I will send you a link a tomorrow. I've found many new folks really fall in love with the programming side of things, and why not? It's pretty damn cool, whether someone is programming line by line in a text editor, or importing solid models into CAM software to generate the code. The technology is awesome. I know it's kind of been pounded out here already, but I don't want you to get frustrated later on. Memorizing
code or negotiating your way through CAM to generate the code is good, but it is not the same as knowing how to make a part. Not assuming you are not smart, there is just so many other factors to machining. Like, all of them
ie: What size is my stock, how should I hold it, how do I make this part, how many ops should this be, what dimensions have tight relationships to eachother, what controlled surfaces should I locate off of, do I need to make a jig/fixture/softjaws, who the fuck made this shitty ass drawing and how do interpret all of these flags? Projected tolerance zone?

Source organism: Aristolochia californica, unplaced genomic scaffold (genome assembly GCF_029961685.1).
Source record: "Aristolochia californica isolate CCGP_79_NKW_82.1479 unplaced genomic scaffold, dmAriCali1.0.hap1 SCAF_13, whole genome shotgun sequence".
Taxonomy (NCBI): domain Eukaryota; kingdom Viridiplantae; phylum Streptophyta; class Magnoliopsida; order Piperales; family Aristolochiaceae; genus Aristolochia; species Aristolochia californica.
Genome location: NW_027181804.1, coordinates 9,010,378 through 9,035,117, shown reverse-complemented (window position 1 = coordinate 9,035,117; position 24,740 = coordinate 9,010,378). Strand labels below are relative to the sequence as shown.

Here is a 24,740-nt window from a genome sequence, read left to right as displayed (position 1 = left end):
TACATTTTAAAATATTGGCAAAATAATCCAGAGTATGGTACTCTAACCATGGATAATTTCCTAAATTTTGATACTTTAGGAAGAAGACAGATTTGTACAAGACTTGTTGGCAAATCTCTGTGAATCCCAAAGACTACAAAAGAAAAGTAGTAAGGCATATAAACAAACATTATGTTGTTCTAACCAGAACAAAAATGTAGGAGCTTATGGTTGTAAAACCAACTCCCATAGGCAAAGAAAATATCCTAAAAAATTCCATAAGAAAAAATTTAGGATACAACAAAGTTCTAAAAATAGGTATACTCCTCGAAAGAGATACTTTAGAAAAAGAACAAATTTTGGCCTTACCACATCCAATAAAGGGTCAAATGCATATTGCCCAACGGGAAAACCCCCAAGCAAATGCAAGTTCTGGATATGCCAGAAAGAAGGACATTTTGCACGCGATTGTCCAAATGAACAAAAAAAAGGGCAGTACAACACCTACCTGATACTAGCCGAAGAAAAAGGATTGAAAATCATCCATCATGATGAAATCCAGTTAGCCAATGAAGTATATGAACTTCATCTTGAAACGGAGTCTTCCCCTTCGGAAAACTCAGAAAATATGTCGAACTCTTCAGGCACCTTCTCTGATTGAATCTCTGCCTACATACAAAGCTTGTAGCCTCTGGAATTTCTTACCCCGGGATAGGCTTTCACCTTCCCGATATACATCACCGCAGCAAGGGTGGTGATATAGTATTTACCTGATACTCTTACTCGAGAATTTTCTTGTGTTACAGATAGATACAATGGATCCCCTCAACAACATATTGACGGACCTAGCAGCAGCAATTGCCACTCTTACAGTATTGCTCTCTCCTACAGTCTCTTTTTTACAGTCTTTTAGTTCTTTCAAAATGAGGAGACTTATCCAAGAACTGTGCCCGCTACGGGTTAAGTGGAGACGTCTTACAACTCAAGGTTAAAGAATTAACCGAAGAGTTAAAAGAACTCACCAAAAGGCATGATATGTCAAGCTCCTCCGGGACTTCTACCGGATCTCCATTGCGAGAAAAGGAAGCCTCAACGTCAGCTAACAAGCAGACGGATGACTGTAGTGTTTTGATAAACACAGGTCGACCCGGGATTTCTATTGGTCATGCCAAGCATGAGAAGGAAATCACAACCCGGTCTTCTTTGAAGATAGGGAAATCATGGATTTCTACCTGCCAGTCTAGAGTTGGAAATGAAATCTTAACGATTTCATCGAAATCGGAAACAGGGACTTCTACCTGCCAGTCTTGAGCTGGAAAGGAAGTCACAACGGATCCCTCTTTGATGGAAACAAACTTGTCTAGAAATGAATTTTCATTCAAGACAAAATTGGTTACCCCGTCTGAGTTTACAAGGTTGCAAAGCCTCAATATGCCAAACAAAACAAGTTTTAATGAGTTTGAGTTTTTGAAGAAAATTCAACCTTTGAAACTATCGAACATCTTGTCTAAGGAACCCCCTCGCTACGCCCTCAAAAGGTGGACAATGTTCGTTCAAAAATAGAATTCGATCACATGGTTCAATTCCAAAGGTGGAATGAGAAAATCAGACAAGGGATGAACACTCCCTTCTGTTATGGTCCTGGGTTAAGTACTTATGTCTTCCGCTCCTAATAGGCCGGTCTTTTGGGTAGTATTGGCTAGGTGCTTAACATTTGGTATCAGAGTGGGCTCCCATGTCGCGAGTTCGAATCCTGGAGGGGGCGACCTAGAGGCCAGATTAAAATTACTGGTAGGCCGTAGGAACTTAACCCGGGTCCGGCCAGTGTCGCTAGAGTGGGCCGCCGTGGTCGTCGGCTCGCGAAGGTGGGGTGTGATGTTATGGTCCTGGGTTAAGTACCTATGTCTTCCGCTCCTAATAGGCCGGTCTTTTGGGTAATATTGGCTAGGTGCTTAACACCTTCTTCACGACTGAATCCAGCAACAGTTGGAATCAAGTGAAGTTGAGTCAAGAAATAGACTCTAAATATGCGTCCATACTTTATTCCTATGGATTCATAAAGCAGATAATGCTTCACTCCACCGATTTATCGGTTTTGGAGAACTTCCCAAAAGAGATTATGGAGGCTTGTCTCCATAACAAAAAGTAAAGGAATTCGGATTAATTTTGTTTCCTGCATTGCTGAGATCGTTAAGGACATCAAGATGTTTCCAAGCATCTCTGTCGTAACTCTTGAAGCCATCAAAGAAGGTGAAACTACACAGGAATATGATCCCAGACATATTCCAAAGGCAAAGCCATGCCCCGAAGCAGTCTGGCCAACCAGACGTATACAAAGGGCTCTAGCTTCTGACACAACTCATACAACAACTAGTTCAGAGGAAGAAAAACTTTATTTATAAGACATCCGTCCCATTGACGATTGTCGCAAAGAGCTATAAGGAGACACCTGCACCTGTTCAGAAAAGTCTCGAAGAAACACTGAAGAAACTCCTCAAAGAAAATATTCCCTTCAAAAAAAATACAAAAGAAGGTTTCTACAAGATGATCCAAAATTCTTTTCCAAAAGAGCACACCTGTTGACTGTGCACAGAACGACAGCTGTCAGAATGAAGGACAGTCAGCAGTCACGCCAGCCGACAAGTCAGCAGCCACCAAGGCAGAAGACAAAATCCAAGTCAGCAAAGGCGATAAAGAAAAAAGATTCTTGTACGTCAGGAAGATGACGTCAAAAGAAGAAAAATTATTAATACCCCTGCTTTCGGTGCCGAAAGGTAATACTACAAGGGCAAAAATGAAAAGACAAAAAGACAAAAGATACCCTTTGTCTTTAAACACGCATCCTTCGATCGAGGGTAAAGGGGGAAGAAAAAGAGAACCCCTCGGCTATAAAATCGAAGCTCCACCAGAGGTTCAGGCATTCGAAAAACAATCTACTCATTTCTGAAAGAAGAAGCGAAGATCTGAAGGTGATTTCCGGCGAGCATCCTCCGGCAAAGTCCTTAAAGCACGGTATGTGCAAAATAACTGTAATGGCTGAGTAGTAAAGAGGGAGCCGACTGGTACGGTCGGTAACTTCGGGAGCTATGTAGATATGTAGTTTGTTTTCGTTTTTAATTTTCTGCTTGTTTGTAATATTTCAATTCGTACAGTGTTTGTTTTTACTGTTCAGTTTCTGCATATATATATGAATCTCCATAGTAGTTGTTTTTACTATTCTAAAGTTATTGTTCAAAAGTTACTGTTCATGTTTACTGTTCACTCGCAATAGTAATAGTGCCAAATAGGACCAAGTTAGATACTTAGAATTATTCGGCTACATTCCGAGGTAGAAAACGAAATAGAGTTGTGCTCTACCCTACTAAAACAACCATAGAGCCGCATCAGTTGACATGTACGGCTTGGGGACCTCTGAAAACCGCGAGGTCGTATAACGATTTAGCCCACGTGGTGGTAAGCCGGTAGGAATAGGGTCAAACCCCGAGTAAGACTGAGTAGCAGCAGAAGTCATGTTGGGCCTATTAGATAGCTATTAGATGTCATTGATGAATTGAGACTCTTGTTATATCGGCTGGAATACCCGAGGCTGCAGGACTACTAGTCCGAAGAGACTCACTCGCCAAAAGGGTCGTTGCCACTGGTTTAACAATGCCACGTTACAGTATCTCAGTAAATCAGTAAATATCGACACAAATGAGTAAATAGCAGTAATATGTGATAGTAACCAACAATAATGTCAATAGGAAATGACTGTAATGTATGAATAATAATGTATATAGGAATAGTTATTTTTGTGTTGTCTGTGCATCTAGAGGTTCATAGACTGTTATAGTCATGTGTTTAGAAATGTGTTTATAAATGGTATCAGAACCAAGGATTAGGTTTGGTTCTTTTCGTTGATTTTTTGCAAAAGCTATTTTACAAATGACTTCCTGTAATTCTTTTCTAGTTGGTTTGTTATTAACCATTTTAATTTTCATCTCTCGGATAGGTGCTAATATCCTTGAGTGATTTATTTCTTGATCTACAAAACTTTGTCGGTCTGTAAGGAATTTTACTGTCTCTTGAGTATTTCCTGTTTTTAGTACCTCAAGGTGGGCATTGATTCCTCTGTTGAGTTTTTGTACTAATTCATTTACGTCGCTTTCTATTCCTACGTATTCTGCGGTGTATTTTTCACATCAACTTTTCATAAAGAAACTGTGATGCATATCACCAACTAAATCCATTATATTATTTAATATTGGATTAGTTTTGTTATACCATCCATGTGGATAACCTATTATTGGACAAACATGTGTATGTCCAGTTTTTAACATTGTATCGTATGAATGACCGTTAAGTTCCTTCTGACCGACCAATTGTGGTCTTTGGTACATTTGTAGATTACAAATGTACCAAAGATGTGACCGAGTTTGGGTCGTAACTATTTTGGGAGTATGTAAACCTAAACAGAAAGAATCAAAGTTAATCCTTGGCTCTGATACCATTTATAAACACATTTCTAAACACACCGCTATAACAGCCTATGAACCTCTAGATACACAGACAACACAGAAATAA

And that is before getting into cutting. Feed, speed, chipload, depth of cut, climb/conventional, stepover, flutes, cut or roll tap, spiral flute, plug bottoming, thread class, threadmill?
I am by no means trying to dissuade you. Actually I'm glad you are interested, as this has become less common. You may want to look into machining basics before tackling programming. Some shops are different about who they hire. At my shop I would hire an experienced manual machinist to train on an NC before a programmer who has not made a part. That is just me though, so take it with a grain of salt. I will post those pdf's tommorow, and I think you might get more out of them than just G and M codes. Nice to see new people take an interest and apply themselves. Cheers